Another good thing? The inevitability of Alicia asking Lucca Quinn (Cush Jumbo) to go into business together (I believe I had that, thank you very much). The good thing about it is that we're only four episodes into this season, and instead of playing the will they/won't they game that this very series played to infuriating lengths between Will (Josh Charles) and Alicia in seasons one and two, the Kings have decided to address the elephant in the room before the point gets belabored beyond belief. It's the equivalent of everybody understanding Eli was/is using Alicia to get back at or in with Peter. At least they established that from the jump, instead of going through the requisite reveals and plot turns that such shenanigans often require.

The only question now is this: will Lucca join forces? Smart money says yes, but just think for a minute. How interesting would it be if we start episode five with Lucca turning Alicia's proposition down? Through her tenure so far as a bond court confidant, Lucca has admittedly been hot and cold when it comes to her relationship with Alicia. She was mad this week when it appeared as though Mrs. Florrick was poaching her potential clients, and let's not forget how dismissive she was when Alicia first stumbled into Judge Schakowsky's chambers a month ago. Plus, lest we be reminded of last week, when Ms. Quinn may or may not have been in on that FBI sting that threw everybody for a loop.

Was all that done with the purpose of establishing Lucca as a strong woman who can stand up to (and alongside) Alicia with grace and respect? Or was this all done with the purpose of giving us, the audience, a false sense of trust for a character who might ultimately turn out to be like everyone else on the show: out for only themselves, fueled by deception, fueled by selfishness, fueled by change …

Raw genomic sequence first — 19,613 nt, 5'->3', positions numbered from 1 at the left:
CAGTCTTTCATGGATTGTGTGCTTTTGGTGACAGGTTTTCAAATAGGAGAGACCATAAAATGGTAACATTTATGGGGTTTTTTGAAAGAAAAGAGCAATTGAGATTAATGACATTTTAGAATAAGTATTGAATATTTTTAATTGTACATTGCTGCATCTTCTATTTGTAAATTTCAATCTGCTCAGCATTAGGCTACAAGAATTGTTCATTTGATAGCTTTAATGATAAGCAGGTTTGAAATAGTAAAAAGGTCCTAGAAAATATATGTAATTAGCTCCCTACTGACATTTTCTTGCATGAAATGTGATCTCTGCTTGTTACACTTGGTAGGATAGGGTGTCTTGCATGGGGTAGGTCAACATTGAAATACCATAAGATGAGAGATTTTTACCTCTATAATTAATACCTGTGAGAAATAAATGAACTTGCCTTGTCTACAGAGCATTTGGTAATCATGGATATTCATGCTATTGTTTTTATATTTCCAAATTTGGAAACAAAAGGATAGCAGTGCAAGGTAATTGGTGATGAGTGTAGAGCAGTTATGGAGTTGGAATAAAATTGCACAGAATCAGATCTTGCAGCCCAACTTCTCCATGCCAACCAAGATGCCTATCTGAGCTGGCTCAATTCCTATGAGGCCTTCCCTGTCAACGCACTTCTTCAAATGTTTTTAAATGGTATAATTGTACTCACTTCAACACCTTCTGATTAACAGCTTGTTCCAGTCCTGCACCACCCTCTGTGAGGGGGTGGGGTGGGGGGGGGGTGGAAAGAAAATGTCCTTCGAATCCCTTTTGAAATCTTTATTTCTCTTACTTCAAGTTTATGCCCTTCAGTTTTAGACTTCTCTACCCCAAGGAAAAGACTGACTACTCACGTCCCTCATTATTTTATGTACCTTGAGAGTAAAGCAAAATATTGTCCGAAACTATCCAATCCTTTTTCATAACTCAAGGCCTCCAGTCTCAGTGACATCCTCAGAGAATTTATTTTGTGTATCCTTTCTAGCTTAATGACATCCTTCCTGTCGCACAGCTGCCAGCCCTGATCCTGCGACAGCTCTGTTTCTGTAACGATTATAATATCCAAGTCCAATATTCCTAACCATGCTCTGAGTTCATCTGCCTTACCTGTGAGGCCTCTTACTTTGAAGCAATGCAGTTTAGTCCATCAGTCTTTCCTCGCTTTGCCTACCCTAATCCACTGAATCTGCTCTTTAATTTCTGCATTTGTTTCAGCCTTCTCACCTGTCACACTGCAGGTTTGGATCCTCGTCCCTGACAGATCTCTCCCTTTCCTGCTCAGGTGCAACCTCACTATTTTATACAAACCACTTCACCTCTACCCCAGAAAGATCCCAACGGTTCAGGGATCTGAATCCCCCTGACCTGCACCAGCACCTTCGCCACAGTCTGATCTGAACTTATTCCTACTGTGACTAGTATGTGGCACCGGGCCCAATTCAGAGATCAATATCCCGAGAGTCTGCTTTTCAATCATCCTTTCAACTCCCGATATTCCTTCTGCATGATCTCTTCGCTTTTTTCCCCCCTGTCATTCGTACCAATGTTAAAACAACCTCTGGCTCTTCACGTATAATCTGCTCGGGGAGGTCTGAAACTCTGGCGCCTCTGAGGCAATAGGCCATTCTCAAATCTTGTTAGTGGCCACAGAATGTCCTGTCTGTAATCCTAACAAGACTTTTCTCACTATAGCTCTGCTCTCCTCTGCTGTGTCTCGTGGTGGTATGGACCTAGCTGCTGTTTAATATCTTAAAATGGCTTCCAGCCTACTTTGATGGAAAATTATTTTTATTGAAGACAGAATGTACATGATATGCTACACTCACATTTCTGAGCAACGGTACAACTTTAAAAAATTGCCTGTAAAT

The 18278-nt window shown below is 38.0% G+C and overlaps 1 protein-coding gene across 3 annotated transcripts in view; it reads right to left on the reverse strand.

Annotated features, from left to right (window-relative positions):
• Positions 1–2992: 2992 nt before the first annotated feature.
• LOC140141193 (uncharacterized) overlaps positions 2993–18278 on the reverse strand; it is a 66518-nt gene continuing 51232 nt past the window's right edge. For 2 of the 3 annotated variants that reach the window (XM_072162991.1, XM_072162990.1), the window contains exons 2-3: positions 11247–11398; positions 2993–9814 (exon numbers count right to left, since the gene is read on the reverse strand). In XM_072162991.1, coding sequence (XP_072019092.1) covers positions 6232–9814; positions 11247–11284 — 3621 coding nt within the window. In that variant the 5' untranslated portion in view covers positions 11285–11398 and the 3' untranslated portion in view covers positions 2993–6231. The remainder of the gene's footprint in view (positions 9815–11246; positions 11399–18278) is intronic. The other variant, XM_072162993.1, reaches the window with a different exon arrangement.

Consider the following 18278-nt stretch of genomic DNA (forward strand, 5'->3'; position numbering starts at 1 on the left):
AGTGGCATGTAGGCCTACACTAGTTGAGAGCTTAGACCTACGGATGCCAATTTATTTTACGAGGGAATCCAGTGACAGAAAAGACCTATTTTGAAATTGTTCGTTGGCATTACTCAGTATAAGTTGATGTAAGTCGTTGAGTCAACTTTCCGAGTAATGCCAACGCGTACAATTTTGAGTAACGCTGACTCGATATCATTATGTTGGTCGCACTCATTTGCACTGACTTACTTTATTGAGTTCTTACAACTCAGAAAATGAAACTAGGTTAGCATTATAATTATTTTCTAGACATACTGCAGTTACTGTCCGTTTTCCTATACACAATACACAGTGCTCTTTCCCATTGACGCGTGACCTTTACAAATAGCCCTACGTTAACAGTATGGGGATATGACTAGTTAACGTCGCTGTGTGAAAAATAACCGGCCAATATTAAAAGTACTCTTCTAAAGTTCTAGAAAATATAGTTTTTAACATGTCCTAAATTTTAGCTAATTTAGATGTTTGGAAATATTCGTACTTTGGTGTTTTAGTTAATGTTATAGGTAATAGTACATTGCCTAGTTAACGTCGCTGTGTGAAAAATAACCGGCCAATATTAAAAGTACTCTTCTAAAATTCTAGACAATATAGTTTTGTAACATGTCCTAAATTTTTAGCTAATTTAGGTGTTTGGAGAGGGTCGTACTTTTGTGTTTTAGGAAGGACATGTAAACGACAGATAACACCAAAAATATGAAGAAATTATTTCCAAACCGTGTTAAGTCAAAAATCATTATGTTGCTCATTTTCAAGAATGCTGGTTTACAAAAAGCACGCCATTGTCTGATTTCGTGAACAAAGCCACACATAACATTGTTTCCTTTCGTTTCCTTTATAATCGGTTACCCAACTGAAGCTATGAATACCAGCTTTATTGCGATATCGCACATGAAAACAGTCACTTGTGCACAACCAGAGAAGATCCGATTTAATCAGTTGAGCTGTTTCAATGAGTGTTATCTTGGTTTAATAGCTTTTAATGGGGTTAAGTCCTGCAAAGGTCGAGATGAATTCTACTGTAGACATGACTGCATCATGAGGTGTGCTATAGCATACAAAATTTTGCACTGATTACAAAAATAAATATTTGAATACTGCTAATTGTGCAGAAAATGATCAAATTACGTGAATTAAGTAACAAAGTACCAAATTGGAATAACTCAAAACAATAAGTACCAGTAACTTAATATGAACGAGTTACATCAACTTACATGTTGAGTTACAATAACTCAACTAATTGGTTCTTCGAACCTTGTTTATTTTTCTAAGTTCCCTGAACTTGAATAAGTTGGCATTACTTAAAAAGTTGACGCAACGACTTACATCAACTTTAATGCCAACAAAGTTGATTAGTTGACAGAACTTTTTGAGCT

… And, of course, fueled by anger.

Approaching The Bench

I'm fine enough with Peter Gallagher carrying the flag for Oliver Platt, but let's make one thing clear: Peter Gallagher is no Oliver Platt.

Again, one more time for effect: I believe I had that whole Lucca Quinn/Alicia Florrick partnership weeks ago. Check the archives!

Which leads me to the one quibble about that final sequence. Can we just stop with this narrative that Alicia cares too much? That just seems overplayed at this point. Hers is a character that's been compromised too many times for us to have sympathy for her on the grounds that she merely "cares too much". Should we have sympathy because her husband is a lying, cheating, selfish asshole? Forever and ever, we should. But this idea that she's a victim of her own conscious has worn thin. Let it go.

“Who knows the advocate’s case better than the devil?” You gotta love that line.

Speaking of playing Devil's Advocate, don't you think Lockhart, Agos, and Lee would have found out about Jason's checkered past? And if so, why would they have offered him tons of money to work for them? And then subsequently, why would he make that comment about how Alicia was able to land his services at a cheap rate … due to his checkered past? Something doesn't add up.

So … that whole Perps By The Pound thing must have been inspired by someone who knew something about being a bond court lawyer, right? It's too bizarre (read: needless) to pull out of thin air, so some consultant somewhere must have actually partaken in such nonsense at some point in his or her career as an actual bond court lawyer, no?

Don't think that quiet nod from Cary to Alicia about starting their old firm from her house -- and how much he missed it -- went unnoticed. Oh, foreshadowing.

Are Team Eli and Team Ruth now tied at 1?

Give Michael J. Fox another Emmy, dammit.

Crazy Prediction of the Week: Lucca turns Alicia's offer down, calls Cary, and starts Quinn, Agos, & Associates.